Medea, Princess of Colchis

I loved the heroic stories of the ancient Greeks when I was a kid. I actually knew the difference between Theseus and Perseus and knew all about Helen of Troy (‘was this the face that launched a thousand ships?’), the labours of Hercules but I particularly enjoyed the tale of Jason and the Argonauts in their quest on the oracular ship, the Argo, for the Golden Fleece1. guarded in the kingdom of Colchis. Just as Troy was re-discovered as a real place, in the nineteenth century, Colchis too has been identified as an actual place at the eastern end of the Black Sea, in modern day Georgia.

I never bothered to visit Troy when I was in Turkey recently but I was intrigued to pass through the former kingdom of Colchis, just north of Batumi in the former soviet republic Georgia. In the main square, there was no statue of the so-called hero Jason, but instead, on a towering column, proudly holding aloft the Golden Fleece, the statue of Medea, Hecate’s witch-priestess, the sorceress daughter of King Aeëtes and the Caucasian nymph Asterodeia and Jason’s accomplice in his quest for the Golden Fleece.

Statues generally honour male heroes but here was a statue honouring this incredible woman, driven by forces beyond her knowledge, and led by her own ambitious, driving powers committing the most appalling acts of fratricide, regicide and filicide in the name of love helplessly engendered by the very gods themselves. Mind you, I wouldn’t say Jason was much of an angel, either. Here’s my take on Medea’s story.

IMG_1600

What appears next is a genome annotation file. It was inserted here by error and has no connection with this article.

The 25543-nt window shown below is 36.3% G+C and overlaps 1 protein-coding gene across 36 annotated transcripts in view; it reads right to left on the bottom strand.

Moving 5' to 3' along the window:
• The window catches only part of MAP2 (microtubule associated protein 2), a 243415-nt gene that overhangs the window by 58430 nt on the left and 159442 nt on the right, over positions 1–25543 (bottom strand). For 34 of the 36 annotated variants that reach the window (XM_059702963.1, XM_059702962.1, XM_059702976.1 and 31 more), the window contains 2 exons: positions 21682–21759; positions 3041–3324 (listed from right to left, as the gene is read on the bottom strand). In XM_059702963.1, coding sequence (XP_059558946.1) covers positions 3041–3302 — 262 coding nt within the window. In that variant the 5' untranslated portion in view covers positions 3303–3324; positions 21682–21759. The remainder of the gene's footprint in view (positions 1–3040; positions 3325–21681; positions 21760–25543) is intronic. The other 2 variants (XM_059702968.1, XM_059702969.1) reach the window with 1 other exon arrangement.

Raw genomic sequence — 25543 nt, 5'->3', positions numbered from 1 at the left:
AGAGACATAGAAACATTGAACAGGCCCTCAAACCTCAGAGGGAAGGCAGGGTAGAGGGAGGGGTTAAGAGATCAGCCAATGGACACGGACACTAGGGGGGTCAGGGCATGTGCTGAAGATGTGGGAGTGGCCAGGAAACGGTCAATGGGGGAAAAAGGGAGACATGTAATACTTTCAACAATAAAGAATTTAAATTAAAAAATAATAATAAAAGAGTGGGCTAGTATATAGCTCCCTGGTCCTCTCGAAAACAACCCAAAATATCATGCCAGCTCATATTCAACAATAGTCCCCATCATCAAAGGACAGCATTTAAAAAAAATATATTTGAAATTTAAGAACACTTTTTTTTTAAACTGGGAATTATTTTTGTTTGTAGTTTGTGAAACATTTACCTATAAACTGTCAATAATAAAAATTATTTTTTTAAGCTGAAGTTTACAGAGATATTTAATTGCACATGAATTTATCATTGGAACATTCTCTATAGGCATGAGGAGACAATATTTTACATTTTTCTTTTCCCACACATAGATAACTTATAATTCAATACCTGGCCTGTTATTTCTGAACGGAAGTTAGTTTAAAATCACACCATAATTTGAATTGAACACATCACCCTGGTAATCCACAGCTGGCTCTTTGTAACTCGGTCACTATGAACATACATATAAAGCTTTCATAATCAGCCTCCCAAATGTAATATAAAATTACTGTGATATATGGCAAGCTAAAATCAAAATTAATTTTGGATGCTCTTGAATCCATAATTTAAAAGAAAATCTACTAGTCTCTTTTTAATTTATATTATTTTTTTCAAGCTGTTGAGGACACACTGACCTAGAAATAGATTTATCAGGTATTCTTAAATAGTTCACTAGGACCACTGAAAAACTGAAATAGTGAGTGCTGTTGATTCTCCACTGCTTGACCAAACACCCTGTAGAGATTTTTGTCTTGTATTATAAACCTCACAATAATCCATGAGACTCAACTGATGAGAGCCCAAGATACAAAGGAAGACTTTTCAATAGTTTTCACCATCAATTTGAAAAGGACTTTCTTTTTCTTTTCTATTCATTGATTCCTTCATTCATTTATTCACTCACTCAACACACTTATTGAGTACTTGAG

Medea, the daughter of King Aeëtes of Colchis, the guardian of the Golden Fleece upon which the security of the kingdom depends, is smitten by Jason on first sight because the goddesses. Hera, who had sworn to aid Jason in his quest for the Golden Fleece, and Athene, who wanted revenge for the past misdemeanours of Pelias, usurper of Jason’s throne, persuade Aphrodite to bribe her son, Eros, to make Medea conceive of a fierce passion for the Argonaut.

Aeëtes refused to hand over the Golden Fleece, reasonably enough and threatened to tear out Jason’s tongue out and chop off his hands. Medea convinced her father, the king of Colchis, against his will, to offer Jason the fleece on condition of fulfilling seemingly impossible tasks – yoking fire breathing, brazen hoofed bulls, sowing dragon’s teeth, from which fully armed warriors will spring, itching for a fight and other heroic acts.

Medea promises to use all her powers to help Jason to yoke the twin bulls and to overcome the sprouting warriors on condition that he love her forever and take her back to Greece on his return. Jason swears by all the gods of Olympus to keep faith with her. Medea concocts blood-red pomegranate juice mixed with the two stalked Caucasian crocus and honey, which shields Jason’s body and weapons.

Aeëtes, shocked at the ease at which Jason performs the impossible tasks and unaware of his daughter’s assistance to the hero, goes back on his word and foolishly confides in her that, during a banquet to celebrate Jason’s achievements, he plans to burn their ship, the Argo and massacre all his companions, the Argonauts.